The “oldest and most complete” mummy discovered in Egypt | News

The 4,300-year-old mummy was found covered in layers of gold near the Step Pyramid of Saqqara.

Egyptian archaeologists have discovered a pharaonic tomb near the capital, Cairo, containing what may be the oldest and «most complete» mummy yet to be discovered in the country.

The 4,300-year-old mummy was found at the bottom of a 15-metre (49ft) shaft in a newly discovered group of tombs dating to the Old Kingdom’s Fifth and Sixth Dynasties near the Step Pyramid of Saqqara, Zahi Hawass, the team’s principal, told reporters on Thursday.

The mummy, of a man named Hekashepes, featured «gold leaf covering» and was in a limestone sarcophagus that had been sealed with mortar.

“I stuck my head inside to see what was inside the sarcophagus: a beautiful mummy of a man completely covered in layers of gold,” Hawass said. «This mummy is perhaps the oldest and most complete mummy found in Egypt to date.»

Among the other tombs discovered, that of Khnumdjedef, inspector of civil servants, supervisor of nobles and priest during the reign of Ounas, the last pharaoh of the fifth dynasty. It was decorated with scenes of daily life.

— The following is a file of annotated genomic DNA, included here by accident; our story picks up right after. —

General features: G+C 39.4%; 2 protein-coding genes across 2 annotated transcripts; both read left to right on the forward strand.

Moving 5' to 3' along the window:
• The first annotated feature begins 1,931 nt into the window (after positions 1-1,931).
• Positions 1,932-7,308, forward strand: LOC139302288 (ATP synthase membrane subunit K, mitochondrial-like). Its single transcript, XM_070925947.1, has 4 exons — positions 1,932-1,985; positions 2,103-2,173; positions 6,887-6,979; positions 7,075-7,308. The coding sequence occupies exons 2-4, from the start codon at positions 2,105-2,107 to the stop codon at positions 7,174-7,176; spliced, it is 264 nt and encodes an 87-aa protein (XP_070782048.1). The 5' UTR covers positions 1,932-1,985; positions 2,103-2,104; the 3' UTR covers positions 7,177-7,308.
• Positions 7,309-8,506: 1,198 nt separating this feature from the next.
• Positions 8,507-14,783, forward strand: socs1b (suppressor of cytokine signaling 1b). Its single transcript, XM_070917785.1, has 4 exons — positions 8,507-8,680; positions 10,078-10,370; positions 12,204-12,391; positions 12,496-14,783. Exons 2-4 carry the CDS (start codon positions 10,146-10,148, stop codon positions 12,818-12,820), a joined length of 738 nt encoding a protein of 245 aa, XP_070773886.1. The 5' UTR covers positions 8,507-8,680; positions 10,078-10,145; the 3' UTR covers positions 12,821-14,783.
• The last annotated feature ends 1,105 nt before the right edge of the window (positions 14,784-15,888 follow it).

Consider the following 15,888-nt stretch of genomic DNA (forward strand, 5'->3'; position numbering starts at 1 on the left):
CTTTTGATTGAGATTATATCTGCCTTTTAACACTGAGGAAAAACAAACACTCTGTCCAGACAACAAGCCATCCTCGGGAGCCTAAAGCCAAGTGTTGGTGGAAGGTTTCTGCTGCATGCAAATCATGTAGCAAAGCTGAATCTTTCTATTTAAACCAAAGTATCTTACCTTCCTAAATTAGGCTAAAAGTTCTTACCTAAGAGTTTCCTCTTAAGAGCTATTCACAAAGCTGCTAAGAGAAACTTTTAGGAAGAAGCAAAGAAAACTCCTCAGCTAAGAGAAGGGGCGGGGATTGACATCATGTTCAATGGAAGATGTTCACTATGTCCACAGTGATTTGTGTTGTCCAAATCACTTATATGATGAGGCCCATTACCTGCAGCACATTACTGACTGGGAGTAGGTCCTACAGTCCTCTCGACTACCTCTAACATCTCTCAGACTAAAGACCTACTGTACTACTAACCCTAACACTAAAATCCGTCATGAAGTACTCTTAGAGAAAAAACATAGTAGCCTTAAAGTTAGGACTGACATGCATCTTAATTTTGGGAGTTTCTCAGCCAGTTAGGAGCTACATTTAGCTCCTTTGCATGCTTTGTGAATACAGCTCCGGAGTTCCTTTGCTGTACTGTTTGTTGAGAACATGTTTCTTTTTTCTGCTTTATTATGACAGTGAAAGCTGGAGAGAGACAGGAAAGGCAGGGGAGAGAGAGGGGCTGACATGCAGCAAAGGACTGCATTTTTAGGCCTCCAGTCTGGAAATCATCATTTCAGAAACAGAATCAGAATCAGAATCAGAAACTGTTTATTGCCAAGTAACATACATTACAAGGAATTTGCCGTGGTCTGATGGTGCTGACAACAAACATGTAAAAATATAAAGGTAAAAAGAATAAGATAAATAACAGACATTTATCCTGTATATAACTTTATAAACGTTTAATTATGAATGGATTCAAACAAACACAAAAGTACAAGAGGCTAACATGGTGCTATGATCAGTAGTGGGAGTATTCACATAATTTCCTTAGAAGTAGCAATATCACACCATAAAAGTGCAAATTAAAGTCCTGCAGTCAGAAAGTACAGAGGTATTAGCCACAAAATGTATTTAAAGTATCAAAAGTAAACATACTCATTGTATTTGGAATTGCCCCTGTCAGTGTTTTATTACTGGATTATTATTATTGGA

An Egyptian archaeologist talks about a newly discovered tomb dating back to the Old Kingdom
The expedition found a group of tombs dating from the Fifth and Sixth Dynasties of the Old Kingdom [Amr Nabil/AP Photo]

Another tomb belonged to Meri – «keeper of secrets and assistant to the grand chief of the palace».

The priestly title of «secret keeper» was held by a high palace official conferring power and authority to perform special religious rituals.

A third tomb belonged to a priest from the pyramid complex of Pharaoh Pepi I, and the fourth to a judge and writer named Fetek, Hawass added.

Fetek’s tomb included a collection of the «largest statues» ever found in the area, said Mostafa Waziri, head of Egypt’s Supreme Council of Antiquities.

Many statues were found among the tombs, including one representing a man and his wife and several servants.

The vast burial site of Egypt’s ancient capital, Memphis, a UNESCO World Heritage Site, is home to more than a dozen pyramids, animal tombs and ancient Coptic Christian monasteries.

In a separate announcement earlier this week, a group of scientists from Cairo University revealed previously unknown details about a mummified teenager dating to around 300 BC.

Using CT scans, the team of scientists shed new light on the boy’s high social status by confirming the intricate details of the amulets inserted into his mummified body and the type of burial he received.

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